Who serves on today’s nonprofit boards? How are they composed and organized? How do they conduct their work? How well are they fulfilling their many important roles and responsibilities? What impact are they having on organizational performance?
Leading with Intent: 2017 BoardSource Index of Nonprofit Board Practices answered these questions as the latest in BoardSource’s series of studies tracking and analyzing trends in nonprofit board leadership since 1994. We encourage you to read the 2017 study; to reflect on the trends and insights about today’s nonprofit boards; and to act on the many opportunities we have to lead our missions to further success through exceptional board leadership.
The survey for the next edition of Leading with Intent is now open! We invite all chief executives and board chairs to participate in the survey by answering questions about their board’s governance practices. All participants are eligible to win one of our raffles. Please take the survey now. Deadline: May 24.
Despite reporting high levels of dissatisfaction with current board demographics — particularly racial and ethnic diversity — boards are not prioritizing demographics in their recruitment practices. Nearly a fifth of all chief executives report they are not prioritizing demographics in their board recruitment strategy, despite being dissatisfied with their board’s racial and ethnic diversity.
More than half of all boards are actively working in concert with staff leadership to educate policymakers on behalf of their organization, but most organizations do not have formal policies around advocacy. Both chief executives and board chairs cite board member ambassadorship as a top three area for board improvement.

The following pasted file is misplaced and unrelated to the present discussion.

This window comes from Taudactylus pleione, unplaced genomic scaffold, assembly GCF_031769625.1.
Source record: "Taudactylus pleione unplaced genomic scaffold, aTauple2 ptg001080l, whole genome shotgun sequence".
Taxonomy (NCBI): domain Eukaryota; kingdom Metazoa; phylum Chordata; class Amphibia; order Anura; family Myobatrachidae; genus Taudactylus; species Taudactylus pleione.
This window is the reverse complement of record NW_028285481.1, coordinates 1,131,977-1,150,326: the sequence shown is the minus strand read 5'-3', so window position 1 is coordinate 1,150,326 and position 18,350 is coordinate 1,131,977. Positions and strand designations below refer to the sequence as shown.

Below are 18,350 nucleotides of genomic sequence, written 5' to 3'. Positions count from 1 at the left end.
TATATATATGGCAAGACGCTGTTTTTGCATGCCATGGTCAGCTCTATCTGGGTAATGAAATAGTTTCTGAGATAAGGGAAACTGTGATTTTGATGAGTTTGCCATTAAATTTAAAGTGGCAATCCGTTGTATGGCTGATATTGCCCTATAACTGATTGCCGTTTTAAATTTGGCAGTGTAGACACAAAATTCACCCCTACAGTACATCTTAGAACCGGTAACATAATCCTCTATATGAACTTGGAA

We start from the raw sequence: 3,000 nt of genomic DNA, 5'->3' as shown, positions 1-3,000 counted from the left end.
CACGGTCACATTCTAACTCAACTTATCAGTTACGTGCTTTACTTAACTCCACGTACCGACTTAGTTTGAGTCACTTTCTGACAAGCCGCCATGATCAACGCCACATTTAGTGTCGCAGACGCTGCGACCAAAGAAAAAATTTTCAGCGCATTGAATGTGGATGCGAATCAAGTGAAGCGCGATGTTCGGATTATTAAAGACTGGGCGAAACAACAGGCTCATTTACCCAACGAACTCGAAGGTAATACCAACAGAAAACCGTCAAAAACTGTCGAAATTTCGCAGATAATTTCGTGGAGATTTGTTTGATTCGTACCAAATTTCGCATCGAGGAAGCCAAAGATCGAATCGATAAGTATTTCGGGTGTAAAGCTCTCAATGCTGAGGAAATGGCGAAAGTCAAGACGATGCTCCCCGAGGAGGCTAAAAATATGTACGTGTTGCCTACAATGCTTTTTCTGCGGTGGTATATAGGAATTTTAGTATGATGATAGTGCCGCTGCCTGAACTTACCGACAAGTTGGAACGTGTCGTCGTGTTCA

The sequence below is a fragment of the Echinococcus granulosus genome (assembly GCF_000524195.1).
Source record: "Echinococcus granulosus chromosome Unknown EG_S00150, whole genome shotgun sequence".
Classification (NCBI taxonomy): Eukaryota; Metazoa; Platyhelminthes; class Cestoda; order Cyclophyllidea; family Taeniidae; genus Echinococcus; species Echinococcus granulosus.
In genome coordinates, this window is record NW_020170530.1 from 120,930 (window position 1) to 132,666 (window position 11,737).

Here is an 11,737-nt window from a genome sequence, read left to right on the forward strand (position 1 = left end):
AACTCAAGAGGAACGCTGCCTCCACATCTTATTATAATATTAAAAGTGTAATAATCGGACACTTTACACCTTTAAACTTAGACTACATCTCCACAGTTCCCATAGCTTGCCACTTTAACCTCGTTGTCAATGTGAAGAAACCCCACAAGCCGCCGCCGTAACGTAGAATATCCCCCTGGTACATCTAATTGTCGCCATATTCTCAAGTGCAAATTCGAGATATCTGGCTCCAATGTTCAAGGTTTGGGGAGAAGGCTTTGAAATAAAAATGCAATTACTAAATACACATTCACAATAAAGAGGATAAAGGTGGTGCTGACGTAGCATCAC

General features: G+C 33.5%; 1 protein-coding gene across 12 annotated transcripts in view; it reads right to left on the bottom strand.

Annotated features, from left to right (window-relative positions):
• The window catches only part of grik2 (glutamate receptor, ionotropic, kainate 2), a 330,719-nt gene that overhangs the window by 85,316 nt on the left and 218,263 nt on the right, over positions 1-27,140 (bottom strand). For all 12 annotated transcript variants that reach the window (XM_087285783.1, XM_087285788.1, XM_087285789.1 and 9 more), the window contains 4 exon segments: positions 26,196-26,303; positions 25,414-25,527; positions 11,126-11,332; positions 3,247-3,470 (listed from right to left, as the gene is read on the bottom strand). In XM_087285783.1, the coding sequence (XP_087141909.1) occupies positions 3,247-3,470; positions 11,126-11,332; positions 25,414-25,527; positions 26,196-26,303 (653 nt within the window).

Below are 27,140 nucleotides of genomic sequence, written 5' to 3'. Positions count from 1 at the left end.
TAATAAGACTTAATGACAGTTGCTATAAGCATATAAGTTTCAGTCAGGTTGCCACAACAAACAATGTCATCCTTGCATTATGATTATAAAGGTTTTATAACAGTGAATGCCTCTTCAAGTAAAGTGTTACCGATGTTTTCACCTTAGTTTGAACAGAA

The board’s knowledge of the organization’s programs relates to board performance in several key areas: strategic thinking and planning, commitment and engagement, and fundraising and community outreach. This points to the importance of cultivating a deep understanding of the organization’s programs and operating environment through ongoing board education.
Boards that assess themselves get higher grades across all areas of board performance. Emphasizing the importance of regular board assessment, boards that assessed their performance more recently (within the past two years) report higher performance scores than those that assessed less recently
For both chief executives and board chairs, these two characteristics strongly correlate to their perceptions of the board’s overall impact on organizational performance. While there is no evidence that this relationship is causal, it does document a perceived connection between board performance and organizational performance, and may point to high-leverage opportunities for board development and growth.
How does your board compare to your peers in its composition, culture, and practices? Explore trends and insights about today’s nonprofit boards. And use the data to start a conversation with your board. Download the 2017 study.
Written resources, publications, templates, and tools on the topics below can be found on the BoardSource website.